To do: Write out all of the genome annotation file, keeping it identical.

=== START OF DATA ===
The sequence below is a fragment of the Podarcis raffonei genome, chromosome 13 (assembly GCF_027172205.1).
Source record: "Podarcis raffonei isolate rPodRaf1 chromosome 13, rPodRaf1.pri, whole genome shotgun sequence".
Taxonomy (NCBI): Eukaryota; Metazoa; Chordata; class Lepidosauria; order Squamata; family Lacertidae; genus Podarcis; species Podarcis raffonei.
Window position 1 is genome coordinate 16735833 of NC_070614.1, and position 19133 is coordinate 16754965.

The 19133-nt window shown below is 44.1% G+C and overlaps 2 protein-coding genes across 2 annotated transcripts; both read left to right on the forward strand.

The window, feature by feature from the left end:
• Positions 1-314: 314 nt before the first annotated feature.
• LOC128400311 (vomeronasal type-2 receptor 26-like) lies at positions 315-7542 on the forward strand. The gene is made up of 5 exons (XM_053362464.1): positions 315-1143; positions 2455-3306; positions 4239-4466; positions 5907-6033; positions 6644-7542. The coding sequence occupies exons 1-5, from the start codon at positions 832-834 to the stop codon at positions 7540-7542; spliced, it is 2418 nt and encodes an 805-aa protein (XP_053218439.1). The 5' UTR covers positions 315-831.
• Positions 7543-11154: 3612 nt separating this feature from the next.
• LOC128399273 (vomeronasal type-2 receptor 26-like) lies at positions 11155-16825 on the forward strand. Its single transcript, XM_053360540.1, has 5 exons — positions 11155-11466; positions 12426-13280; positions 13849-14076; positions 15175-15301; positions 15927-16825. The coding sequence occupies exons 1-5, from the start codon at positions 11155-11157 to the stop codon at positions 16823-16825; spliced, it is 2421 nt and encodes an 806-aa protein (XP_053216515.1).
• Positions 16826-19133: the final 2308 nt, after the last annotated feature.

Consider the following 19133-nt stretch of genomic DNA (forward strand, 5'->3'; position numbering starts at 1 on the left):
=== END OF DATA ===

The sequence below is a fragment of the Podarcis raffonei genome, chromosome 13 (assembly GCF_027172205.1).
Source record: "Podarcis raffonei isolate rPodRaf1 chromosome 13, rPodRaf1.pri, whole genome shotgun sequence".
Taxonomy (NCBI): Eukaryota; Metazoa; Chordata; class Lepidosauria; order Squamata; family Lacertidae; genus Podarcis; species Podarcis raffonei.
Window position 1 is genome coordinate 16735833 of NC_070614.1, and position 19133 is coordinate 16754965.

The 19133-nt window shown below is 44.1% G+C and overlaps 2 protein-coding genes across 2 annotated transcripts; both read left to right on the forward strand.

The window, feature by feature from the left end:
• Positions 1-314: 314 nt before the first annotated feature.
• LOC128400311 (vomeronasal type-2 receptor 26-like) lies at positions 315-7542 on the forward strand. The gene is made up of 5 exons (XM_053362464.1): positions 315-1143; positions 2455-3306; positions 4239-4466; positions 5907-6033; positions 6644-7542. The coding sequence occupies exons 1-5, from the start codon at positions 832-834 to the stop codon at positions 7540-7542; spliced, it is 2418 nt and encodes an 805-aa protein (XP_053218439.1). The 5' UTR covers positions 315-831.
• Positions 7543-11154: 3612 nt separating this feature from the next.
• LOC128399273 (vomeronasal type-2 receptor 26-like) lies at positions 11155-16825 on the forward strand. Its single transcript, XM_053360540.1, has 5 exons — positions 11155-11466; positions 12426-13280; positions 13849-14076; positions 15175-15301; positions 15927-16825. The coding sequence occupies exons 1-5, from the start codon at positions 11155-11157 to the stop codon at positions 16823-16825; spliced, it is 2421 nt and encodes an 806-aa protein (XP_053216515.1).
• Positions 16826-19133: the final 2308 nt, after the last annotated feature.

Consider the following 19133-nt stretch of genomic DNA (forward strand, 5'->3'; position numbering starts at 1 on the left):